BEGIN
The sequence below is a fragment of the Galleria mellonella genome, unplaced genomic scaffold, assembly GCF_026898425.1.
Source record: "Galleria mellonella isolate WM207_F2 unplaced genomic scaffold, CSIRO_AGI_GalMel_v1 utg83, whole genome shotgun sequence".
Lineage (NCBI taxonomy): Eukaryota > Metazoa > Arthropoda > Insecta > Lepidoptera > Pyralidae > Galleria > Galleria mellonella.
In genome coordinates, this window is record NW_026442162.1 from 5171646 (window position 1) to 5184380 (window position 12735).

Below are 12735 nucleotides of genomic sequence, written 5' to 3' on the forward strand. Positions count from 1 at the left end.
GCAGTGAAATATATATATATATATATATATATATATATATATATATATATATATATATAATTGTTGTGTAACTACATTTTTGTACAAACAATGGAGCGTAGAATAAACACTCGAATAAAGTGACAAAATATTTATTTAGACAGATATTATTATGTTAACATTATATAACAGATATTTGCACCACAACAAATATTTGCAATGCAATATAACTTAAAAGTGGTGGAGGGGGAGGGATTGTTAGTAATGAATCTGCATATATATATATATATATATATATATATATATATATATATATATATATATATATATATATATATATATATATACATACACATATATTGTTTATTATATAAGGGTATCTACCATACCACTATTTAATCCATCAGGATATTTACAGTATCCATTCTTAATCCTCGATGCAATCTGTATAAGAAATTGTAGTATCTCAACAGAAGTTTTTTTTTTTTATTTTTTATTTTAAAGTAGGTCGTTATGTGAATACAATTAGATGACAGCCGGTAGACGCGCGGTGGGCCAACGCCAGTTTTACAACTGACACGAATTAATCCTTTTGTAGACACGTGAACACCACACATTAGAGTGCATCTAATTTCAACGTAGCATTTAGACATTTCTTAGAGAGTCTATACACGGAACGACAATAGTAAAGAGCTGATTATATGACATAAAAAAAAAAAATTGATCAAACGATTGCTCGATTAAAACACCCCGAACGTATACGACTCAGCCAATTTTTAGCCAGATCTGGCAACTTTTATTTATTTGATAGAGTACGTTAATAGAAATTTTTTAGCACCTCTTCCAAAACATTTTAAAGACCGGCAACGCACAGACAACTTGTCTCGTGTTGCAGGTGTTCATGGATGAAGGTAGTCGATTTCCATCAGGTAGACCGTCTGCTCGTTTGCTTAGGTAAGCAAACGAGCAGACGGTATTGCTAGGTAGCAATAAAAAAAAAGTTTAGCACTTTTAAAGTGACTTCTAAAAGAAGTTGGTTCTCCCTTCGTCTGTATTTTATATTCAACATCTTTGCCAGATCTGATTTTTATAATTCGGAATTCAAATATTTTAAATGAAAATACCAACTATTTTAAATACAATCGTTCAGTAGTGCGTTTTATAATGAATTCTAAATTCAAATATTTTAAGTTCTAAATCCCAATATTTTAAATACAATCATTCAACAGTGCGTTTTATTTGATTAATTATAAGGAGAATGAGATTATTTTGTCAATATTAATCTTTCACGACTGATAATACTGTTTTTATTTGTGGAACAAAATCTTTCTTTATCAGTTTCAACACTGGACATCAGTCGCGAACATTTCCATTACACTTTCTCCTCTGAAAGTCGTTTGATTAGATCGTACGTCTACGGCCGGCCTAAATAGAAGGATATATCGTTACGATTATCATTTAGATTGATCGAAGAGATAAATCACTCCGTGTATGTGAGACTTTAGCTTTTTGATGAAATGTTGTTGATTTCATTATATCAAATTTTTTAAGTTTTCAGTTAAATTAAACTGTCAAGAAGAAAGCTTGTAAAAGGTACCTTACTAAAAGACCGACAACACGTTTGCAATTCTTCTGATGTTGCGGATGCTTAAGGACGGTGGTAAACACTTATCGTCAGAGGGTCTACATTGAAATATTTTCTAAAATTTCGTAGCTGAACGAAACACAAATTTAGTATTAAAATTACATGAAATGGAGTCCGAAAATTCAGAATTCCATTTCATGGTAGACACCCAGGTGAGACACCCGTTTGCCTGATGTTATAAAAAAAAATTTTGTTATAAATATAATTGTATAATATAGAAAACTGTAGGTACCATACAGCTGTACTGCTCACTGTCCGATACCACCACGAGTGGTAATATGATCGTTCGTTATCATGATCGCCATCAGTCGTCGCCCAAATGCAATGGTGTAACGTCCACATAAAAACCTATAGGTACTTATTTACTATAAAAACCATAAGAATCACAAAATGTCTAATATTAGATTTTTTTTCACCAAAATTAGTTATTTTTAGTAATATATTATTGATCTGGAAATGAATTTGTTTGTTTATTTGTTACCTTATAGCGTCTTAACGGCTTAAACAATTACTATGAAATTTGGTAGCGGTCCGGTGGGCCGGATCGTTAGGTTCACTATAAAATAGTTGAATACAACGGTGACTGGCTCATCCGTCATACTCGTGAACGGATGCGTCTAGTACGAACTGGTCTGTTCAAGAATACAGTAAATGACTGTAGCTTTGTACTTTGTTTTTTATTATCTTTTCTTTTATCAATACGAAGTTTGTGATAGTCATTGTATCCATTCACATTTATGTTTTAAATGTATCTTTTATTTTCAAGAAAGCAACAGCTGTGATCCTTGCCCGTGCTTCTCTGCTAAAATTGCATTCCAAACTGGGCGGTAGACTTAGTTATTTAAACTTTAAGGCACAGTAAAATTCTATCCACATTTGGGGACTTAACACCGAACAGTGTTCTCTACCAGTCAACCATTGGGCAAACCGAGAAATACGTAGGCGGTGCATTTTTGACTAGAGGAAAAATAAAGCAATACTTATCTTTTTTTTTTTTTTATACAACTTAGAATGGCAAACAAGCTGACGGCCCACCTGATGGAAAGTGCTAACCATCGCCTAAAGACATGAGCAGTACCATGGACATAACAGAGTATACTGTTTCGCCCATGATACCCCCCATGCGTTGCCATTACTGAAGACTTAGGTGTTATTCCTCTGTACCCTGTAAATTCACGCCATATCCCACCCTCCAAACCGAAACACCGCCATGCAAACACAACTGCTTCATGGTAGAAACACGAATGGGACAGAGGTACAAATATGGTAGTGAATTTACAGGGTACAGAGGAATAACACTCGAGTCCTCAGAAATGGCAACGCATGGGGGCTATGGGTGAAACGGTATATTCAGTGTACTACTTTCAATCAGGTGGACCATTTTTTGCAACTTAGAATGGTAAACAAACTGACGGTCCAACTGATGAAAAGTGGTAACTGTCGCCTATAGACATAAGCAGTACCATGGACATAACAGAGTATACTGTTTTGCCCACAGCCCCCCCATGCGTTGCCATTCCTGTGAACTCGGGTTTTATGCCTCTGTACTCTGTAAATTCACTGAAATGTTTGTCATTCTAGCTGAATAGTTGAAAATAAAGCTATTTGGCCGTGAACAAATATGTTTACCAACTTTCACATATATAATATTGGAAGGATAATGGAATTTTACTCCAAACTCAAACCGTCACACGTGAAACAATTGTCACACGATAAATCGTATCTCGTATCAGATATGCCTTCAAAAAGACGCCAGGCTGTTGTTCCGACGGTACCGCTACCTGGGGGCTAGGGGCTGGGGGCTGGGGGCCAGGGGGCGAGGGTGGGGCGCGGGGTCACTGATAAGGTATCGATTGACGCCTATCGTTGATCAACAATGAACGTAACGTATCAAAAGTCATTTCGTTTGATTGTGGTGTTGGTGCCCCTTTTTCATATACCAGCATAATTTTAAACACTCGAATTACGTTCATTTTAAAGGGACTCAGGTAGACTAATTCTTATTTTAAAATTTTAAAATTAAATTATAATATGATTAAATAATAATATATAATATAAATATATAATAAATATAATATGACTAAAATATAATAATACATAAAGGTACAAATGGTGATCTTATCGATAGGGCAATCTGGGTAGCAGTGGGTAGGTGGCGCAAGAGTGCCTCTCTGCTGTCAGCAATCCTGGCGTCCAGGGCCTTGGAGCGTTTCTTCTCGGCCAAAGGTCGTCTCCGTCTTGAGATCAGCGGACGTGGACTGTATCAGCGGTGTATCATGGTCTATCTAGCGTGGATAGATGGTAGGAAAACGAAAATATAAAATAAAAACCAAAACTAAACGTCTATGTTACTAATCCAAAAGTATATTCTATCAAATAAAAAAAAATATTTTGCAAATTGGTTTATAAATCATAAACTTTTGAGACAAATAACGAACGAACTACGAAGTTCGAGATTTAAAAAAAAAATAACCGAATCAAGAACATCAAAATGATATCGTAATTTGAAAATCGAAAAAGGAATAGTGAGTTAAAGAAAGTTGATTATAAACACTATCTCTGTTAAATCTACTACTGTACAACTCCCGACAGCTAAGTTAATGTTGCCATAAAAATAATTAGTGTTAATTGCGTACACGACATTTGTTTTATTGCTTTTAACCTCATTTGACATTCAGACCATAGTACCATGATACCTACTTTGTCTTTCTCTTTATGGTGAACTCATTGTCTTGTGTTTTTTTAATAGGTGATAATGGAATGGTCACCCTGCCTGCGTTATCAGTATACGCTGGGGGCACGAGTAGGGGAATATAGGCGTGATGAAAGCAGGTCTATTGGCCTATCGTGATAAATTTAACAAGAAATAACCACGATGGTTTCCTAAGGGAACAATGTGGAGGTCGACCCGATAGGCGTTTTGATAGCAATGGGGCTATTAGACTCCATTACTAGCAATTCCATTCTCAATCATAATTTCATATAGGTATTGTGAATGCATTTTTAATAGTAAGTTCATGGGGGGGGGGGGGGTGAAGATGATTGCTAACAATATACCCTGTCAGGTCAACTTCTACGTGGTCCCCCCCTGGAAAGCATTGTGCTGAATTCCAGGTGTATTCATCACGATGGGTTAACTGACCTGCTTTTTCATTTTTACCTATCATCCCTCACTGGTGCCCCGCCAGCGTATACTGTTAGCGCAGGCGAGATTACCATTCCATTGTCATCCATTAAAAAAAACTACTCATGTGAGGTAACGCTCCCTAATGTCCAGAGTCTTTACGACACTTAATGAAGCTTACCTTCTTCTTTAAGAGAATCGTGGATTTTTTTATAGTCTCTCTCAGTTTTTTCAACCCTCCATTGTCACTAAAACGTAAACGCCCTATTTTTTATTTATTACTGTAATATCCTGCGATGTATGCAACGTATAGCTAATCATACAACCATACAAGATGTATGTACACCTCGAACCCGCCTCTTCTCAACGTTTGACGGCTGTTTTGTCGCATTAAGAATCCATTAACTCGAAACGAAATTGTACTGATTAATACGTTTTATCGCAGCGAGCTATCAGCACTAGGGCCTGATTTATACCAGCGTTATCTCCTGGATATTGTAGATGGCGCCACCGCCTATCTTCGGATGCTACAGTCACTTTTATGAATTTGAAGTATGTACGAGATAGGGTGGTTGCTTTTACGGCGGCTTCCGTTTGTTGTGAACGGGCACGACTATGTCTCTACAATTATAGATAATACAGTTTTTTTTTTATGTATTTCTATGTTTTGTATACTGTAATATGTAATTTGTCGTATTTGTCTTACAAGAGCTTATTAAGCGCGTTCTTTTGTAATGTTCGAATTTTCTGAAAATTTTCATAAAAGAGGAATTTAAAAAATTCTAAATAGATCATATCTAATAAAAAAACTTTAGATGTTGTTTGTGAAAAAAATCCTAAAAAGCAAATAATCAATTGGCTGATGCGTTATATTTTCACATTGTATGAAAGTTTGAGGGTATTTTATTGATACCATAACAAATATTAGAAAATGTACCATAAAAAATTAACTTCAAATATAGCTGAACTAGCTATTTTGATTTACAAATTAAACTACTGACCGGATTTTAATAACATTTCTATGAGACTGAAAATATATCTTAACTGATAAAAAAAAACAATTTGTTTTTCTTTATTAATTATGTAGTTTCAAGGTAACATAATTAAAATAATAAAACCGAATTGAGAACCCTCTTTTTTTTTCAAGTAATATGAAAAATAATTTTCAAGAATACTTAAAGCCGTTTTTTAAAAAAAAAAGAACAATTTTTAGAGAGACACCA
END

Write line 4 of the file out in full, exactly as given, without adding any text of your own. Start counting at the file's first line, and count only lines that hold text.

In genome coordinates, this window is record NW_026442162.1 from 5171646 (window position 1) to 5184380 (window position 12735).